he movement to rid sports teams of Indian-themed names has picked up steam in recent years. In Washington D.C., activists have long pressured the Redskins to find a new name, but so far football team owner Dan Snyder is not budging.
Last week, however, Snyder launched an initiative to try and diffuse some of the bad press he has been receiving. Snyder has created a foundation to provide aid to needy Indian tribes. Recently, he and his staff visited a couple dozen reservations, an experience that has prompted a promise to help “tackle the troubling realities facing so many tribes across our country.”
Those realities are very troubling. There are about 1 million American Indians living on reservations, and their income levels are far lower, and poverty levels far higher, than other Americans. So let’s take Snyder at his word, and hope that his Original Americans Foundation can help to address some of the problems facing the tribes.
For its part, Congress spends little time addressing Indian issues. It hands out more than $8 billion a year in aid to reservations and it gives special preferences to some tribes that are good at lobbying. But Congress puts little effort into tackling long-term structural problems on reservations. To make matters worse, the main federal agency that tribes are forced to deal with—the Bureau of Indian Affairs (BIA)—has long been one of the most dysfunctional in government.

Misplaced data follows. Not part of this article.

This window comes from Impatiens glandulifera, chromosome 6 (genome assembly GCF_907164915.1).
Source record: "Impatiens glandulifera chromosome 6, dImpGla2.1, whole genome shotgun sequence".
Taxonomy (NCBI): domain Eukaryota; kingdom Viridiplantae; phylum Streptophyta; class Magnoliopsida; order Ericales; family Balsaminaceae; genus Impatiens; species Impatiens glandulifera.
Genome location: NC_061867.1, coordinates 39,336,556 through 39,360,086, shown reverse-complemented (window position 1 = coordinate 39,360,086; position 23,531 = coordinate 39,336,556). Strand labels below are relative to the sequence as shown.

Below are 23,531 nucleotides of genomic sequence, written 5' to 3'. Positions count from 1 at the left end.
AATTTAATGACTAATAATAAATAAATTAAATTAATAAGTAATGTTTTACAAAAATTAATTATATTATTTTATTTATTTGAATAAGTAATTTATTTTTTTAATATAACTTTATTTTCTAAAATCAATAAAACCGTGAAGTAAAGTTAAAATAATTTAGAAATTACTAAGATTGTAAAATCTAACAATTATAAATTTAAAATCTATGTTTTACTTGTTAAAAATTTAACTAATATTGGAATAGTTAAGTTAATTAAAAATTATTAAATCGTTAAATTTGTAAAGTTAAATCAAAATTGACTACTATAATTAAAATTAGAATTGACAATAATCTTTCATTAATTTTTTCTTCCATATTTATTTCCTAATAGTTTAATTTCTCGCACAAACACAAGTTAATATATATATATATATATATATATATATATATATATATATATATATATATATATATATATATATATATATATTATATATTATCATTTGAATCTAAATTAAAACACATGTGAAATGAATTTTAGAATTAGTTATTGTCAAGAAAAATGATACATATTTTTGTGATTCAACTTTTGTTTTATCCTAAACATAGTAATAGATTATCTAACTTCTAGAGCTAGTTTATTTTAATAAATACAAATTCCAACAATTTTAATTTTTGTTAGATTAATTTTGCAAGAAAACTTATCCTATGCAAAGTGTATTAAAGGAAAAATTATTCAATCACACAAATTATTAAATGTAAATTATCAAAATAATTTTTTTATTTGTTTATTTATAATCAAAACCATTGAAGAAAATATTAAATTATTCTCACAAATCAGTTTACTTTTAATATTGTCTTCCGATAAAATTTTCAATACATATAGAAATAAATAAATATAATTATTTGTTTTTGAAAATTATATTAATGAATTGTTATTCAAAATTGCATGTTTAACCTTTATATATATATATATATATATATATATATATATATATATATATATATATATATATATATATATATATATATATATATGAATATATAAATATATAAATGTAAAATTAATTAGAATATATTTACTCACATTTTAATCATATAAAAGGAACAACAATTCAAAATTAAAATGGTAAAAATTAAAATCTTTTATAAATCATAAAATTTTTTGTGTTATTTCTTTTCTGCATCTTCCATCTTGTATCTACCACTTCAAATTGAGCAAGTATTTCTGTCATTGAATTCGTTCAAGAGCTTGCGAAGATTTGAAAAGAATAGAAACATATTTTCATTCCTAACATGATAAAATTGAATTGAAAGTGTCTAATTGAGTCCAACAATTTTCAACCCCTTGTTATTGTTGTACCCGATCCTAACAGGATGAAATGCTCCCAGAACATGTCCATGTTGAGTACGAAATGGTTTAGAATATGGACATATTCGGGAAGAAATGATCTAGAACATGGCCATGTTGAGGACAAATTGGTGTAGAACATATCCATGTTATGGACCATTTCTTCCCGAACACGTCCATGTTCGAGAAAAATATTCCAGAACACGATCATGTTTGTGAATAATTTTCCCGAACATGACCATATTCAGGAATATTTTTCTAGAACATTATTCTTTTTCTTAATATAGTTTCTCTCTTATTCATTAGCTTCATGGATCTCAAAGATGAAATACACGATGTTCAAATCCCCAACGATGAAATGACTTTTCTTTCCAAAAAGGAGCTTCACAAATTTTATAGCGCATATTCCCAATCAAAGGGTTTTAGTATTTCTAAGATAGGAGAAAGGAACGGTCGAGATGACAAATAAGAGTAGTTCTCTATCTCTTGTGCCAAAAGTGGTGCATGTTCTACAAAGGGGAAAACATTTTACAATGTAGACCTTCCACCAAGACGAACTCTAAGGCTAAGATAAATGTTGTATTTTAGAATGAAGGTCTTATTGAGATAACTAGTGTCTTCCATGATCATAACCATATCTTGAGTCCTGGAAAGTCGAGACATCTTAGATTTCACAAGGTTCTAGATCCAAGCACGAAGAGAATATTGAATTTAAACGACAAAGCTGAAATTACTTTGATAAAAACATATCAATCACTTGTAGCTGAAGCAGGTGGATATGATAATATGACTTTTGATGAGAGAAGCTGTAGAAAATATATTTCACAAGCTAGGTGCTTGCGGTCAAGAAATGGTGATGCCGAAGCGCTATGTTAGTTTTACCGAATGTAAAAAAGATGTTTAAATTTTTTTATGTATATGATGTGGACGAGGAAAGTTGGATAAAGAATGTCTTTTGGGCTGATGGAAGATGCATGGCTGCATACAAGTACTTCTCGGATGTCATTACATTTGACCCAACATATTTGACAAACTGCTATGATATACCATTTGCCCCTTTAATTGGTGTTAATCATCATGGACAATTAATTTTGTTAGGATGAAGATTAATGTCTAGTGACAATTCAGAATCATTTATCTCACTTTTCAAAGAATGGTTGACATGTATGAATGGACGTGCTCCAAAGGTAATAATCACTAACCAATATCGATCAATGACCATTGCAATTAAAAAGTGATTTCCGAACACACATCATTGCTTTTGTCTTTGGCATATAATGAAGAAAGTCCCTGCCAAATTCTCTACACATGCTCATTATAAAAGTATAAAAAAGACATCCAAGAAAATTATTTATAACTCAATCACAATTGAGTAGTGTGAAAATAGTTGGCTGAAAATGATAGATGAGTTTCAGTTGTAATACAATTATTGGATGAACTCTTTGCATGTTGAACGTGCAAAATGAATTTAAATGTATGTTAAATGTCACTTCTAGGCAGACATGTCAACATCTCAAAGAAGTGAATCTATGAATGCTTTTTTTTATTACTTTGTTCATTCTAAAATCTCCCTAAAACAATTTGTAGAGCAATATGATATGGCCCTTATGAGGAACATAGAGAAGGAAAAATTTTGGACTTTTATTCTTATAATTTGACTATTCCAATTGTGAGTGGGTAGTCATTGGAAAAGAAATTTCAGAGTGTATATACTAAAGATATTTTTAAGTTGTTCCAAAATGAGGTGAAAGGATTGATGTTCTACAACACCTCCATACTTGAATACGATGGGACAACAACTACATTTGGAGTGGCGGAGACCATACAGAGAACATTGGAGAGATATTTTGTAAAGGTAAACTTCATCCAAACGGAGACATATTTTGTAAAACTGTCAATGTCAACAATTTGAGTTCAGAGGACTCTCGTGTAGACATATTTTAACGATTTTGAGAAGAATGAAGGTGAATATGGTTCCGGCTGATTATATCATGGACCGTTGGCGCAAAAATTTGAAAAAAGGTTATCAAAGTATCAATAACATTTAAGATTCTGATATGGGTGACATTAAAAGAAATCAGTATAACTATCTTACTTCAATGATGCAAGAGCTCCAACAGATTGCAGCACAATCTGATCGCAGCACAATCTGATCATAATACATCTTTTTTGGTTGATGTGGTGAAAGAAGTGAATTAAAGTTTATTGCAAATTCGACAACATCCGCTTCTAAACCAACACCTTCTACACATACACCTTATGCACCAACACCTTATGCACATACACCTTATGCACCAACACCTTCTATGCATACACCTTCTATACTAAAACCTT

Let’s do a brief review of federal policy. American Indians and the government have had a long, complex, and often sordid relationship. The government has taken many actions to deprive Indians of their lands, resources, and freedom. The aims of federal policies have gyrated wildly over two centuries, and most policies have failed, as is evident from the poor economic conditions on many reservations.
Historically, the federal government micromanaged Indian reservations with subsidies and regulations, and that top-down control had the damaging effect of stifling private initiative and private enterprise. Some good news is that there has been a movement towards Indian self determination in recent decades, which is a step in the right direction.
Chris Edwards is the director of tax policy studies at the Cato Institute, and editor of www.DownsizingGovernment.org. Before joining Cato, Edwards was a senior economist on the congressional Joint Economic Committee, a manager with PricewaterhouseCoopers, and an economist with the Tax Foundation.
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